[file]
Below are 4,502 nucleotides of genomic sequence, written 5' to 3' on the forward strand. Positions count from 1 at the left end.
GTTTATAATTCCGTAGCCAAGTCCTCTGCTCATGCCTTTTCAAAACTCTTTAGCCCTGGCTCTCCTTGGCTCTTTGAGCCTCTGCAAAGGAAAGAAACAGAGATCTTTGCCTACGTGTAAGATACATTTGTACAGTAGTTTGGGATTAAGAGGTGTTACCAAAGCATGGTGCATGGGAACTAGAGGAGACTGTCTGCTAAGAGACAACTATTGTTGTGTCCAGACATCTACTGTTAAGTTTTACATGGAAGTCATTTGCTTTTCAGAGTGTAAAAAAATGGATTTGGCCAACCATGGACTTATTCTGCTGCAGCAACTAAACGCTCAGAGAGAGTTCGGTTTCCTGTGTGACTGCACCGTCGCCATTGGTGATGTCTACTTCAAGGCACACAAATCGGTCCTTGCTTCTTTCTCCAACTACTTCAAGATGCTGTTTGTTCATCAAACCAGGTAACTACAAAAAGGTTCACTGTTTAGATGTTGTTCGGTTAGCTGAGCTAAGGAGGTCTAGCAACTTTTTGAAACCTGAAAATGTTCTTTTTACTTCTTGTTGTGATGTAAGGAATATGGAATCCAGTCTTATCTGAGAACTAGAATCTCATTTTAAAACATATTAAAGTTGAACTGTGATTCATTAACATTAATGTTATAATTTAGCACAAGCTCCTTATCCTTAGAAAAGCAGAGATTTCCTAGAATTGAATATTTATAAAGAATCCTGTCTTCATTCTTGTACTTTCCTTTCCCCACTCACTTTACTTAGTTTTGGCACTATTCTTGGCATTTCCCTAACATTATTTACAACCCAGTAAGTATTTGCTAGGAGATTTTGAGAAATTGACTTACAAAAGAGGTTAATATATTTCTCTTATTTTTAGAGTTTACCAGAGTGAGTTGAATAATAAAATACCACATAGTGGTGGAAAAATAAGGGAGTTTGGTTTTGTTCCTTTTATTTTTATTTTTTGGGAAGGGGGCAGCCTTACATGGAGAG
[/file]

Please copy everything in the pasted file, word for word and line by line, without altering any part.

Below are 4,502 nucleotides of genomic sequence, written 5' to 3' on the forward strand. Positions count from 1 at the left end.
GTTTATAATTCCGTAGCCAAGTCCTCTGCTCATGCCTTTTCAAAACTCTTTAGCCCTGGCTCTCCTTGGCTCTTTGAGCCTCTGCAAAGGAAAGAAACAGAGATCTTTGCCTACGTGTAAGATACATTTGTACAGTAGTTTGGGATTAAGAGGTGTTACCAAAGCATGGTGCATGGGAACTAGAGGAGACTGTCTGCTAAGAGACAACTATTGTTGTGTCCAGACATCTACTGTTAAGTTTTACATGGAAGTCATTTGCTTTTCAGAGTGTAAAAAAATGGATTTGGCCAACCATGGACTTATTCTGCTGCAGCAACTAAACGCTCAGAGAGAGTTCGGTTTCCTGTGTGACTGCACCGTCGCCATTGGTGATGTCTACTTCAAGGCACACAAATCGGTCCTTGCTTCTTTCTCCAACTACTTCAAGATGCTGTTTGTTCATCAAACCAGGTAACTACAAAAAGGTTCACTGTTTAGATGTTGTTCGGTTAGCTGAGCTAAGGAGGTCTAGCAACTTTTTGAAACCTGAAAATGTTCTTTTTACTTCTTGTTGTGATGTAAGGAATATGGAATCCAGTCTTATCTGAGAACTAGAATCTCATTTTAAAACATATTAAAGTTGAACTGTGATTCATTAACATTAATGTTATAATTTAGCACAAGCTCCTTATCCTTAGAAAAGCAGAGATTTCCTAGAATTGAATATTTATAAAGAATCCTGTCTTCATTCTTGTACTTTCCTTTCCCCACTCACTTTACTTAGTTTTGGCACTATTCTTGGCATTTCCCTAACATTATTTACAACCCAGTAAGTATTTGCTAGGAGATTTTGAGAAATTGACTTACAAAAGAGGTTAATATATTTCTCTTATTTTTAGAGTTTACCAGAGTGAGTTGAATAATAAAATACCACATAGTGGTGGAAAAATAAGGGAGTTTGGTTTTGTTCCTTTTATTTTTATTTTTTGGGAAGGGGGCAGCCTTACATGGAGAG